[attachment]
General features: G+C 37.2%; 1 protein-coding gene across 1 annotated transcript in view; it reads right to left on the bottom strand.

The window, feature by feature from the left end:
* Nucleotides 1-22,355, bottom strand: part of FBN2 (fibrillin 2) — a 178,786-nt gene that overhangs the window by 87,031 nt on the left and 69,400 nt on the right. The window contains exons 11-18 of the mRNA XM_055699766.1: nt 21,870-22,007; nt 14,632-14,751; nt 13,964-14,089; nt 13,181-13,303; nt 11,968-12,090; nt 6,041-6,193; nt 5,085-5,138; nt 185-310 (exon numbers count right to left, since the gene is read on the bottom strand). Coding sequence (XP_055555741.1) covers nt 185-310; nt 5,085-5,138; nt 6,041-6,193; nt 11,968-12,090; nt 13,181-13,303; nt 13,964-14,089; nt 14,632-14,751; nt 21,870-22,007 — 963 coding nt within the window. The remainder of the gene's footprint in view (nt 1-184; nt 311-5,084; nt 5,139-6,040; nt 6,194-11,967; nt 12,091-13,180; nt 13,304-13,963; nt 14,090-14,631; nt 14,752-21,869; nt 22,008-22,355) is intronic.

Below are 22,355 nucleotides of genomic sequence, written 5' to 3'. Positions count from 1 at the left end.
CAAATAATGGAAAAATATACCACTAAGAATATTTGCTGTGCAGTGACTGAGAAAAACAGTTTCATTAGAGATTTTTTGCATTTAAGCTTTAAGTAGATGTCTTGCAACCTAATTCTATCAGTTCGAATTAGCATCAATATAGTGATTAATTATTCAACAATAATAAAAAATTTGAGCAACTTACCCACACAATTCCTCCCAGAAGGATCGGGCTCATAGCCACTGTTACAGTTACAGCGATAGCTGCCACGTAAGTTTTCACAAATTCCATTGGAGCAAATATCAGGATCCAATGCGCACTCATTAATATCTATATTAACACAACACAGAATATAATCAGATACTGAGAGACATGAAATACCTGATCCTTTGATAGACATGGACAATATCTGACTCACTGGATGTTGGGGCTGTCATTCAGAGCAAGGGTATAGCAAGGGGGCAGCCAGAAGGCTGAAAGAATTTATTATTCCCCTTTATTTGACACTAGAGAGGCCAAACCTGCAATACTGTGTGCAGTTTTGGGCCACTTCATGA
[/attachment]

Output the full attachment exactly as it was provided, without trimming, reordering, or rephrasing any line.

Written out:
General features: G+C 37.2%; 1 protein-coding gene across 1 annotated transcript in view; it reads right to left on the bottom strand.

The window, feature by feature from the left end:
* Nucleotides 1-22,355, bottom strand: part of FBN2 (fibrillin 2) — a 178,786-nt gene that overhangs the window by 87,031 nt on the left and 69,400 nt on the right. The window contains exons 11-18 of the mRNA XM_055699766.1: nt 21,870-22,007; nt 14,632-14,751; nt 13,964-14,089; nt 13,181-13,303; nt 11,968-12,090; nt 6,041-6,193; nt 5,085-5,138; nt 185-310 (exon numbers count right to left, since the gene is read on the bottom strand). Coding sequence (XP_055555741.1) covers nt 185-310; nt 5,085-5,138; nt 6,041-6,193; nt 11,968-12,090; nt 13,181-13,303; nt 13,964-14,089; nt 14,632-14,751; nt 21,870-22,007 — 963 coding nt within the window. The remainder of the gene's footprint in view (nt 1-184; nt 311-5,084; nt 5,139-6,040; nt 6,194-11,967; nt 12,091-13,180; nt 13,304-13,963; nt 14,090-14,631; nt 14,752-21,869; nt 22,008-22,355) is intronic.

Below are 22,355 nucleotides of genomic sequence, written 5' to 3'. Positions count from 1 at the left end.
CAAATAATGGAAAAATATACCACTAAGAATATTTGCTGTGCAGTGACTGAGAAAAACAGTTTCATTAGAGATTTTTTGCATTTAAGCTTTAAGTAGATGTCTTGCAACCTAATTCTATCAGTTCGAATTAGCATCAATATAGTGATTAATTATTCAACAATAATAAAAAATTTGAGCAACTTACCCACACAATTCCTCCCAGAAGGATCGGGCTCATAGCCACTGTTACAGTTACAGCGATAGCTGCCACGTAAGTTTTCACAAATTCCATTGGAGCAAATATCAGGATCCAATGCGCACTCATTAATATCTATATTAACACAACACAGAATATAATCAGATACTGAGAGACATGAAATACCTGATCCTTTGATAGACATGGACAATATCTGACTCACTGGATGTTGGGGCTGTCATTCAGAGCAAGGGTATAGCAAGGGGGCAGCCAGAAGGCTGAAAGAATTTATTATTCCCCTTTATTTGACACTAGAGAGGCCAAACCTGCAATACTGTGTGCAGTTTTGGGCCACTTCATGA